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More Information about the Whitcraft 165
November 2015’s airplane was a Whitcraft 165, designed and built by Mickey Whittenburg of Kiln, Mississippi.
Ever since completing his first solo flight at age 17 in 1947, Whittenburg (EAA Lifetime 415) has been encouraging builders and been deeply rooted in the aviation community and their projects as well as promoting aviation safety.
He joined EAA in 1955, becoming one of the first 500 members of the EAA, which had formed two years earlier.
Whittenburg, who established Whitcraft Corporation in 1960 as a jet-engine parts manufacturer, helped others by building parts for homebuilt aircraft for decades, in addition to completing his own homebuilt projects.
He flew his first original-design homebuilt, a Whitcraft 165, to EAA AirVenture Oshkosh twice, and has also built a Hummel Bird, two Challengers, and a modified Ultra Pup. Always one to lend a helping hand, Whittenburg has helped other builders compete a Pietenpol, Bearhawk, Highlander, Zenith 701, RV-12, and Sonex.
Since becoming an EAA technical counselor in 2001, Whittenburg has inspected many building projects along the Gulf Coast and now also serves as a flight advisor in helping pilots with their first flights.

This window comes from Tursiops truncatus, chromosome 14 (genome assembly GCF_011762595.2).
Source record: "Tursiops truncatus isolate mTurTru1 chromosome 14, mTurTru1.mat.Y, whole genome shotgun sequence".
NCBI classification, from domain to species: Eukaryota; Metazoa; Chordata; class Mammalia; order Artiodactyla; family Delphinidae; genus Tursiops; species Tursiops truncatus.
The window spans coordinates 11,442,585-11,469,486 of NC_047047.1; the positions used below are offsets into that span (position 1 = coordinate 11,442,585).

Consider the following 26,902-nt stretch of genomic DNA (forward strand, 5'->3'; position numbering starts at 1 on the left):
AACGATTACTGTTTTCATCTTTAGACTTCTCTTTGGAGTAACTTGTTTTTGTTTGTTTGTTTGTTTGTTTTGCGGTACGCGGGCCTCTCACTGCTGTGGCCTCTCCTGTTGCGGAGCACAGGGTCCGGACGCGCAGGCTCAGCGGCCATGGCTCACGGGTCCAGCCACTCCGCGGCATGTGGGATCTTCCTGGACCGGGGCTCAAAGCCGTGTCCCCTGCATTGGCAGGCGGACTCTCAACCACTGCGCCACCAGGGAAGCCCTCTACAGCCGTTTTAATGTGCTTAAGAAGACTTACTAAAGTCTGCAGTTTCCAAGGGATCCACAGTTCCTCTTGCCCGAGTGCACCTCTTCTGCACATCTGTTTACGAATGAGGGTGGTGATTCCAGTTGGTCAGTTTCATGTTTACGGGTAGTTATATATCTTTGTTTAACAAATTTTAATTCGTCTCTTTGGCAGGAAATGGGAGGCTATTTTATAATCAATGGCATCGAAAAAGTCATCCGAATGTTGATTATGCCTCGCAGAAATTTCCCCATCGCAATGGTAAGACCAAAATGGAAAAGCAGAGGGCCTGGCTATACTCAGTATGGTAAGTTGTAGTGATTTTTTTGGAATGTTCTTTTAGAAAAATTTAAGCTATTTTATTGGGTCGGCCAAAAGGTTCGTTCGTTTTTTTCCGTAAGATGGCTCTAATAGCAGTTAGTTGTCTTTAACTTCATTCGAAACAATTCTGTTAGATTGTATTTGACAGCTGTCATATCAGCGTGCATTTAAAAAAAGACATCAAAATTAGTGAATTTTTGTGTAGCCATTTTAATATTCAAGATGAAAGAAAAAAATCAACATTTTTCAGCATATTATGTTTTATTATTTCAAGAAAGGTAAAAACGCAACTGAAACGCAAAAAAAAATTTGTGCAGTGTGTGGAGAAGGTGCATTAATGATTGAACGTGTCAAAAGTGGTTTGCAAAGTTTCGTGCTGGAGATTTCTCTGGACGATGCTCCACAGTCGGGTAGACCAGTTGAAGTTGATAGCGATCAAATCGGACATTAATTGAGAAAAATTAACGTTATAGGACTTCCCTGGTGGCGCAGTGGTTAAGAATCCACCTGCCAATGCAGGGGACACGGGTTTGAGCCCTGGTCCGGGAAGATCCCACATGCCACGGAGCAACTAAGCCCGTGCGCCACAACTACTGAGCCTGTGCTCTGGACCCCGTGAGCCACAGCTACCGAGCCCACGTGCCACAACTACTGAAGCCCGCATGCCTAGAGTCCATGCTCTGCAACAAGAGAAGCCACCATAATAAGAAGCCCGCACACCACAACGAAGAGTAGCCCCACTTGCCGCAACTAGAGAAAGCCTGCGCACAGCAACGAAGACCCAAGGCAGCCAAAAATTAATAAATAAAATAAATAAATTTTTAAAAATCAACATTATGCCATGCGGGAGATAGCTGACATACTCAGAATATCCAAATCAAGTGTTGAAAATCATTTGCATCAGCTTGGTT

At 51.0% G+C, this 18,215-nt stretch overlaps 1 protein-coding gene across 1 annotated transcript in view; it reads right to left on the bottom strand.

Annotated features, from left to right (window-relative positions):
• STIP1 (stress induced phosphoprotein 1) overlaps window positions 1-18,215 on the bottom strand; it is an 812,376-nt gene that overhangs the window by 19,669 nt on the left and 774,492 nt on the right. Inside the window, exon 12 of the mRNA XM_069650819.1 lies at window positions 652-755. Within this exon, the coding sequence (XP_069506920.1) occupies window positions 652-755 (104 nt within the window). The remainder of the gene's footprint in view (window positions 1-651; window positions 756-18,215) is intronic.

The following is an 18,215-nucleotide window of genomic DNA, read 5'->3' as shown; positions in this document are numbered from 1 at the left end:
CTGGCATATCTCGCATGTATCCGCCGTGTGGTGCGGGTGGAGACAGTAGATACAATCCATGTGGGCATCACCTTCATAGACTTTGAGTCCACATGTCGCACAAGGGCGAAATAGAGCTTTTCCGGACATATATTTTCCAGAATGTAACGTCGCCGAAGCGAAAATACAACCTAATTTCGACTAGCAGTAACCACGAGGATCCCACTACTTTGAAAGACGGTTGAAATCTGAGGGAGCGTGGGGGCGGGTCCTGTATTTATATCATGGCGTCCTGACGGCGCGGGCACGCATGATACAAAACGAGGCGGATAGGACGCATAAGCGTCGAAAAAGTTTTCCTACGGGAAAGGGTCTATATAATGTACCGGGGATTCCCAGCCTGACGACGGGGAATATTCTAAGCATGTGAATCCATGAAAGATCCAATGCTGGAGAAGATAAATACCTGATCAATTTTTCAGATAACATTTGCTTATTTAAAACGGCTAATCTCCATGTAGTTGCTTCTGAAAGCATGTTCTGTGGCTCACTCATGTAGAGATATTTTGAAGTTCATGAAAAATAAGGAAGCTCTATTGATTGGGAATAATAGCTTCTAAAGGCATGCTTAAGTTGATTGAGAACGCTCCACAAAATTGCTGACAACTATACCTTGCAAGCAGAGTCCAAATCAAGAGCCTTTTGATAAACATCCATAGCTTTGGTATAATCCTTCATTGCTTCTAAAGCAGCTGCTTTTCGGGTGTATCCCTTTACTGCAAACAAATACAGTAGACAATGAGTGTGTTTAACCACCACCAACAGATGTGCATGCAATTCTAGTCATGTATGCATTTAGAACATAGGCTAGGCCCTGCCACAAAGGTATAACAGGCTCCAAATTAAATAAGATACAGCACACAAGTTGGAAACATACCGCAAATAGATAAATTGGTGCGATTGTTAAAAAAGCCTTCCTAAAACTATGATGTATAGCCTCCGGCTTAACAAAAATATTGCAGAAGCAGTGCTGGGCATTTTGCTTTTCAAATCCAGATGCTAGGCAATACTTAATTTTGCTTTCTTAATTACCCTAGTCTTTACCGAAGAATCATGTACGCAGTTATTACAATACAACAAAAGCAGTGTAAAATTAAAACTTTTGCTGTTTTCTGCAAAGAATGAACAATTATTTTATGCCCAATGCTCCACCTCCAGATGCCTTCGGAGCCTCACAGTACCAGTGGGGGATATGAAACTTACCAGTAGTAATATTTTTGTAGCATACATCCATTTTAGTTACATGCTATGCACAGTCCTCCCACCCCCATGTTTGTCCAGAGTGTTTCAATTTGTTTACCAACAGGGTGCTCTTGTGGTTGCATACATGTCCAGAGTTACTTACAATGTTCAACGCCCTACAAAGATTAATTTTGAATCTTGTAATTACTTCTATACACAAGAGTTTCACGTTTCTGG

Despite losing his home, shop, and aircraft in the wake of Hurricane Katrina in 2005, Whittenburg pressed on in his commitment to homebuilts—moving 10 miles north where he built a new shop and a new aircraft, a modified Cub featuring one seat, folding wings, and a trailer.
An active member of EAA Chapter 479 based at Diamondhead Airport in Diamondhead, Mississippi, Whittenburg displays his modified Cub at the chapter’s Young Eagles events and educates attendees on the possibilities aviation holds for them. For many years, he has volunteered his time at EAA AirVenture and the Sun ’n Fun International Fly-In & Expo, teaching gas welding, sheet metal, and tech counselor workshops.
The Bingelis Award was given to Whittenburg during the EAA AirVenture homebuilders dinner on Thursday, July 28, 2011, during the annual EAA AirVenture fly-in at Oshkosh.